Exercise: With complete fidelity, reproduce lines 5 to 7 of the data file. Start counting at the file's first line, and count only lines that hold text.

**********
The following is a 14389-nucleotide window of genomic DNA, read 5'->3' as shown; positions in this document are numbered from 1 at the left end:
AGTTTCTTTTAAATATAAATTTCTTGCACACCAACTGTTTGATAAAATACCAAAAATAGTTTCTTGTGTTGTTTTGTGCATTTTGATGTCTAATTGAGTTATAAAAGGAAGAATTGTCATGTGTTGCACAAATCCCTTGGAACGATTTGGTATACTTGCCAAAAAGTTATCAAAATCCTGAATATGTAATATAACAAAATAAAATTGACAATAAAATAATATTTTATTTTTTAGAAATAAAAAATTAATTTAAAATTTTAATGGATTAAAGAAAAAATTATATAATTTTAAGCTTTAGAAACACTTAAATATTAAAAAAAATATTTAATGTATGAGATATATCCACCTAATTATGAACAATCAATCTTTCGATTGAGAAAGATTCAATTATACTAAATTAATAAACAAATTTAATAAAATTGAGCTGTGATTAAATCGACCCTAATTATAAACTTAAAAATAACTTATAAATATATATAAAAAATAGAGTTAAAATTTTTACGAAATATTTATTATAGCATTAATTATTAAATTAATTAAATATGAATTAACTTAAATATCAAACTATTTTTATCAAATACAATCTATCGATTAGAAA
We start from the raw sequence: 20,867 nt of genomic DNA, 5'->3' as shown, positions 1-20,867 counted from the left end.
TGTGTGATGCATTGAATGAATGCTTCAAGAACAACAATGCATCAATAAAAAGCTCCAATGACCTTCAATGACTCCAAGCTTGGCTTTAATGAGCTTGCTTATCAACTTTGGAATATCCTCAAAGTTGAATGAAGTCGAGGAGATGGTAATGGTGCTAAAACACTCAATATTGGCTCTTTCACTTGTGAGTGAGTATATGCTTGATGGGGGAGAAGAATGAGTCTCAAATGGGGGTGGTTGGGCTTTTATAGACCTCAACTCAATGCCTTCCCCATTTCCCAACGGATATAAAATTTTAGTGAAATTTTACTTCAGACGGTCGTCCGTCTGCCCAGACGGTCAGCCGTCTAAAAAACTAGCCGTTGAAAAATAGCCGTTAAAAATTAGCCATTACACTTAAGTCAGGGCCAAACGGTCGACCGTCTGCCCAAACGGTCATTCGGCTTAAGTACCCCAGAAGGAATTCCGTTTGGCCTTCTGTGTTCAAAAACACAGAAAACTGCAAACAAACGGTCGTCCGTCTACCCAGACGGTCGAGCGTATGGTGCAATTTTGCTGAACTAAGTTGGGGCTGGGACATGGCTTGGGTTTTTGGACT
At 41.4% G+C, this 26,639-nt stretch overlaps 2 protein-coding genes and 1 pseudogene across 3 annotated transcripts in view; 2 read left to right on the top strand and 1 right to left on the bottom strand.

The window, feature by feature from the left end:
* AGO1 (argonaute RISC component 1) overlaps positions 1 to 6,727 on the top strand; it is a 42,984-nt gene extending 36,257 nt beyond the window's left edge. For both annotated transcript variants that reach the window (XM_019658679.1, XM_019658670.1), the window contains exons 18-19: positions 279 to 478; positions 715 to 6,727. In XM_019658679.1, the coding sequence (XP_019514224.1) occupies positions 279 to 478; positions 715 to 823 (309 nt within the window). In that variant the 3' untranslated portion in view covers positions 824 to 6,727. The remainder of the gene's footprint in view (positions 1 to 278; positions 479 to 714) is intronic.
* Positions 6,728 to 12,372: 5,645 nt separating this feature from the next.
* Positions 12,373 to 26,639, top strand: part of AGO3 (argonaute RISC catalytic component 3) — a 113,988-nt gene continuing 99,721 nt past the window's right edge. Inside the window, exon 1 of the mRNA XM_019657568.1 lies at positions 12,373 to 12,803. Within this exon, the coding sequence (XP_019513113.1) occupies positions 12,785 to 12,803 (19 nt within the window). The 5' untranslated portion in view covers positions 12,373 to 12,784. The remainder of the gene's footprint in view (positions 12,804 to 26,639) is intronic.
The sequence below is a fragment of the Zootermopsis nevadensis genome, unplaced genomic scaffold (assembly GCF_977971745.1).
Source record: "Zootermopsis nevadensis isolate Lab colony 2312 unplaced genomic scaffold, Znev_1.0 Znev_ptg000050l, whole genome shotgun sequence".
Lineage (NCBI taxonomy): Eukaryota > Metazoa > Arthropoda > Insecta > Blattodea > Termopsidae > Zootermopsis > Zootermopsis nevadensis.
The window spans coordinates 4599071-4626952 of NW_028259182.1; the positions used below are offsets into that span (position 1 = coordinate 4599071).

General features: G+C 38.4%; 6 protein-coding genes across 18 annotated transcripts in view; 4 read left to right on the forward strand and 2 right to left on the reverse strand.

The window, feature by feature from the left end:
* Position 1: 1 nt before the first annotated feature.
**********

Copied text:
At 41.4% G+C, this 26,639-nt stretch overlaps 2 protein-coding genes and 1 pseudogene across 3 annotated transcripts in view; 2 read left to right on the top strand and 1 right to left on the bottom strand.

The window, feature by feature from the left end:
* AGO1 (argonaute RISC component 1) overlaps positions 1 to 6,727 on the top strand; it is a 42,984-nt gene extending 36,257 nt beyond the window's left edge. For both annotated transcript variants that reach the window (XM_019658679.1, XM_019658670.1), the window contains exons 18-19: positions 279 to 478; positions 715 to 6,727. In XM_019658679.1, the coding sequence (XP_019514224.1) occupies positions 279 to 478; positions 715 to 823 (309 nt within the window). In that variant the 3' untranslated portion in view covers positions 824 to 6,727. The remainder of the gene's footprint in view (positions 1 to 278; positions 479 to 714) is intronic.